At six months old, Beo is keeping his chin up and smiling.
At six months old, Beo is keeping his chin up and smiling.

When it became clear that Beo would not pass away like his siblings, his name was selected. The name Beo was chosen as it is a shortened version of the name Beowulf. This comes from the famous 8th Century Anglo-Saxon epic poem about a Scandinavian warrior of the same name. The original Beowulf fought for his life and to protect a neighboring kingdom from fearsome otherworldly monsters, just as our Beo fought to survive against unseen dangers and now dedicates his life to protecting the Warriors he serves.

Life on the Ranch

Beo spent the first couple months of his life on the Bergin Ranch with his step-siblings, who assisted in his socialization. During his life on the ranch, he rode “in loud, bouncy, open, diesel, ranch utility vehicles.” He also met horses and sheep and played in the hills and ponds.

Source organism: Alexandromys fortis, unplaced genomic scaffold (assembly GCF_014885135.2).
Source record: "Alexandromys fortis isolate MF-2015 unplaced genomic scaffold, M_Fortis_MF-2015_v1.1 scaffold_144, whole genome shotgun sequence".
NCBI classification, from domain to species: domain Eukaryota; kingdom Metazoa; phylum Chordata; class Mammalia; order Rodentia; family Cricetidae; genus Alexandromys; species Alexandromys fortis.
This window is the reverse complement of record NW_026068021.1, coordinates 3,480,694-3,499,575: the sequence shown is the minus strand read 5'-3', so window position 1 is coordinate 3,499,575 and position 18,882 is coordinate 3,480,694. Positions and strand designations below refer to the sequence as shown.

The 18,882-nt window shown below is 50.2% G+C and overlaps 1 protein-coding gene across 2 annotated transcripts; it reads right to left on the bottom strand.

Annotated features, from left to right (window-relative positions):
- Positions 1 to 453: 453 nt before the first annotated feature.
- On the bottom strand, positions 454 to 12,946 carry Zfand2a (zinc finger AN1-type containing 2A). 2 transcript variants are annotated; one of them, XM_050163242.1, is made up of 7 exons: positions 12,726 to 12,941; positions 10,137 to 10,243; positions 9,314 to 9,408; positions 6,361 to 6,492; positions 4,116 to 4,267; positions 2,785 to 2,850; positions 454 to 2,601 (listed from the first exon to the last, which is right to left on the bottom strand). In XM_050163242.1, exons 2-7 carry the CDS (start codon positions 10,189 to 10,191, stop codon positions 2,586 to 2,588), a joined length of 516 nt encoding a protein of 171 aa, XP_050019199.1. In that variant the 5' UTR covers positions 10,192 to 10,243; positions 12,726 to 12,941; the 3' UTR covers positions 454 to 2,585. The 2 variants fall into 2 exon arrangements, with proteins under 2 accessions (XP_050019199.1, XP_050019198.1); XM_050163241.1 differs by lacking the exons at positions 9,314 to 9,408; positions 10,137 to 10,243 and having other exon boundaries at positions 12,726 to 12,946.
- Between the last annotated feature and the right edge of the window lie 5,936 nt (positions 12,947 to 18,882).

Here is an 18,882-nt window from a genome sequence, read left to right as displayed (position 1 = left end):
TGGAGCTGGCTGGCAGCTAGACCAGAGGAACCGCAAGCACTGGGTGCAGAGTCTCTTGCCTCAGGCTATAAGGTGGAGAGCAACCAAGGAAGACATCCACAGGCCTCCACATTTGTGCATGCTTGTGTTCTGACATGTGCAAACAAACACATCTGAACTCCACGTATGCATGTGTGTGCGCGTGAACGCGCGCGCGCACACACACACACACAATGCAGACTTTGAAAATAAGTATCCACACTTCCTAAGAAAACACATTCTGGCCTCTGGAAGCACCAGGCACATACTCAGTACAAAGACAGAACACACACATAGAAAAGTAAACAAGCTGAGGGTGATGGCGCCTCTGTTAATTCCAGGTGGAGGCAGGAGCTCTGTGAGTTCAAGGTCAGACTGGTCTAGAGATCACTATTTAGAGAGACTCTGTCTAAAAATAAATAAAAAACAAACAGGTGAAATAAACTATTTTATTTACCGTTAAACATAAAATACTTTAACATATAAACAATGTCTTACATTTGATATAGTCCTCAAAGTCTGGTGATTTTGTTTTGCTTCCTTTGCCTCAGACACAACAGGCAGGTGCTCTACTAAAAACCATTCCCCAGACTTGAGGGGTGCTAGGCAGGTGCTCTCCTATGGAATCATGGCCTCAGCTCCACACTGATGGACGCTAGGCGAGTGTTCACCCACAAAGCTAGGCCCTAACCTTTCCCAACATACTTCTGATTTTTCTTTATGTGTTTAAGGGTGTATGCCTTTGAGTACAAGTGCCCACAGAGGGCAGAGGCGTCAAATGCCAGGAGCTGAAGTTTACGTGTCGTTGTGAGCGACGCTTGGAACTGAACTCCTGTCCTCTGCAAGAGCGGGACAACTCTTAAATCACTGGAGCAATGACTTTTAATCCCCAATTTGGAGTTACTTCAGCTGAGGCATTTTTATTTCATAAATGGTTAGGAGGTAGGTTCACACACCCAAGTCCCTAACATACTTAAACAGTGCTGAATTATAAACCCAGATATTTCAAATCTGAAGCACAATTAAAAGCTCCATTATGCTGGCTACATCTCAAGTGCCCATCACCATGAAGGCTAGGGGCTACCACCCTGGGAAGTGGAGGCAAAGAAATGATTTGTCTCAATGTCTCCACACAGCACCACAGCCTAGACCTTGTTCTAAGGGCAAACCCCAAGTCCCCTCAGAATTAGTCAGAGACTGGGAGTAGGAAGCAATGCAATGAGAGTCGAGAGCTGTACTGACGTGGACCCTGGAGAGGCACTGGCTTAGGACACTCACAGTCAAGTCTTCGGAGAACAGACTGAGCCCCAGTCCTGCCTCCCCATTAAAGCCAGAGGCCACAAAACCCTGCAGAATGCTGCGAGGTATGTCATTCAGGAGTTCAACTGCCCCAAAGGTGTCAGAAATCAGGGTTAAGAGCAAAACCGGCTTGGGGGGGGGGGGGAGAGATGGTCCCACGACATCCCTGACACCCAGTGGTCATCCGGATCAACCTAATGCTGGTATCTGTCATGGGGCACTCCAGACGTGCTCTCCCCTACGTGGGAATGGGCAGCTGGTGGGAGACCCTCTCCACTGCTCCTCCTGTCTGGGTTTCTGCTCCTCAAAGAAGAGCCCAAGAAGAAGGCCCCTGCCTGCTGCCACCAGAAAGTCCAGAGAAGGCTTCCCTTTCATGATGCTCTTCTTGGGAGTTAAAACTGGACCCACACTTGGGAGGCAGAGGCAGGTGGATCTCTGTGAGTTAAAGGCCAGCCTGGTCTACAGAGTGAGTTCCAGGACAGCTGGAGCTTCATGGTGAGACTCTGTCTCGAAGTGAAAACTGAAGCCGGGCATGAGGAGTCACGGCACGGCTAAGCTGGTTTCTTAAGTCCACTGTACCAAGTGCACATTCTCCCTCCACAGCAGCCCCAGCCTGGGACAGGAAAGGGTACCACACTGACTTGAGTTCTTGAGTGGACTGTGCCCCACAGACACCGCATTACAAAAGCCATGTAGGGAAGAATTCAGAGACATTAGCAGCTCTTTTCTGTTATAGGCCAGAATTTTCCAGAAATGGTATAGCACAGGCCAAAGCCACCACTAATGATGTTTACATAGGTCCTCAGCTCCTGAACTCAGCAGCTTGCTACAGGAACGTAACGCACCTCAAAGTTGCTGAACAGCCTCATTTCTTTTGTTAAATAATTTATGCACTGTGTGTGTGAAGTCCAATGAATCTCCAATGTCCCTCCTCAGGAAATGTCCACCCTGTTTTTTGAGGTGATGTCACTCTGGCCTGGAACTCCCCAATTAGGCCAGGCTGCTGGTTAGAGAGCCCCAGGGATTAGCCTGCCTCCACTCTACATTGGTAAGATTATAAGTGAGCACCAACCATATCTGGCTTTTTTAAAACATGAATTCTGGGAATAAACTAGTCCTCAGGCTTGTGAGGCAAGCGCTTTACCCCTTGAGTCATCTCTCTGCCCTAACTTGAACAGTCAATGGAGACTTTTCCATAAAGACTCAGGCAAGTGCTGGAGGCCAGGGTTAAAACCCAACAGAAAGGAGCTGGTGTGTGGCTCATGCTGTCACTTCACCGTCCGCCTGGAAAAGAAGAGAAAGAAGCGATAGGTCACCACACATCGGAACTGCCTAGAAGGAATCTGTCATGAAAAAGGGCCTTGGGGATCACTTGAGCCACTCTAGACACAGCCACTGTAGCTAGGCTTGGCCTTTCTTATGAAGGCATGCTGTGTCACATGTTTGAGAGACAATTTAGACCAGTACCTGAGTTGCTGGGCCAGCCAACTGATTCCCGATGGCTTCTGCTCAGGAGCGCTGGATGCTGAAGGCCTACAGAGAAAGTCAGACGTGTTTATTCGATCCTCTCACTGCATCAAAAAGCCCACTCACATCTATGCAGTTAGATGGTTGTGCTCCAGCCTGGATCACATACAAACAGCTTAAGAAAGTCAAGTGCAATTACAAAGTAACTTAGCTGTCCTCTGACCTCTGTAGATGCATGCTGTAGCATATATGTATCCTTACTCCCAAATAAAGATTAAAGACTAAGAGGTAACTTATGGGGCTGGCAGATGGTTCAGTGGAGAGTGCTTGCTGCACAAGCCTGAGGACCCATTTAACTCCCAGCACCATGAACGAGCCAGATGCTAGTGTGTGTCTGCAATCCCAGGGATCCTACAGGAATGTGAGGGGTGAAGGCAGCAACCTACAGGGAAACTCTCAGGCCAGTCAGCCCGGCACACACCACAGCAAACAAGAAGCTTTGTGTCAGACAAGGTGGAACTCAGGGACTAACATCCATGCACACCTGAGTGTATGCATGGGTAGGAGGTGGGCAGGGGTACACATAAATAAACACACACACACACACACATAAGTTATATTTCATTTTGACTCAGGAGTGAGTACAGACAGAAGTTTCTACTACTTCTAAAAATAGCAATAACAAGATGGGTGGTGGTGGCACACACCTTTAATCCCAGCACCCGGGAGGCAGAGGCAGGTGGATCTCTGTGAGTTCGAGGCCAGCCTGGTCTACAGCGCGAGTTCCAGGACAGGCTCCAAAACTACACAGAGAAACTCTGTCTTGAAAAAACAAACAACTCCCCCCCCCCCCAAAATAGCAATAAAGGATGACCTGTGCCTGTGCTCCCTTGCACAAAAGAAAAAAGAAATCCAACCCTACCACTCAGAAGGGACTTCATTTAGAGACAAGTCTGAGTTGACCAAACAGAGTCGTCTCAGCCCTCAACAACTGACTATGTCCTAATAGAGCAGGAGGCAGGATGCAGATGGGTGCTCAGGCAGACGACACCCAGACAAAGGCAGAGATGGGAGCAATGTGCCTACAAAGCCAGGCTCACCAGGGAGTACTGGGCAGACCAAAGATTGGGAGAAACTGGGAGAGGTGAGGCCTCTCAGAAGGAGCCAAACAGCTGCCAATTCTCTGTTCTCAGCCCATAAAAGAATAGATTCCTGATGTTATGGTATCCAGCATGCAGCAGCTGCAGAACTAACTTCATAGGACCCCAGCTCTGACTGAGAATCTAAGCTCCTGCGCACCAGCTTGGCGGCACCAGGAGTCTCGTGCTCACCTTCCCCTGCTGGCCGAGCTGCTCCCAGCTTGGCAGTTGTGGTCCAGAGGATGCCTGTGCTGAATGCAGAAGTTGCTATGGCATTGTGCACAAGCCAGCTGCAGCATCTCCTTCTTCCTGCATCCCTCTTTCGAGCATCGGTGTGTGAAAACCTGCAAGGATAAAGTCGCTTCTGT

Dr. Bergin recalled one instance when she found Beo lazing around outside while Jim was cutting a tree with a chainsaw. Beo just laid there, completely unfazed by the loud noises around him.

Beo’s experiences on the ranch allowed him to develop a well-rounded equilibrium as he learned about his world through his senses. Although different from a Paws for Purple Hearts’ dog’s typical experience, his ranch life prepared him well for service work.

Beo In-Training

Beo is now in training to be a service dog at our Ruther Glen facility. His trainer, Alissa, says,

 “He’s very smart, and he’s at the age where you can see things click for him. He has the enthusiasm to learn new things and go new places.”

Beo practicing the Under command at Walmart.
Beo practicing the Under command at Walmart.

On September 7, 2020, Beo turned six months old. A remarkable achievement for a puppy that no one expected to live. It will cost $35,000 to train Beo for service work over the course of two plus years. To make a donation to support Beo and our other PPH dogs-in-training click the button below!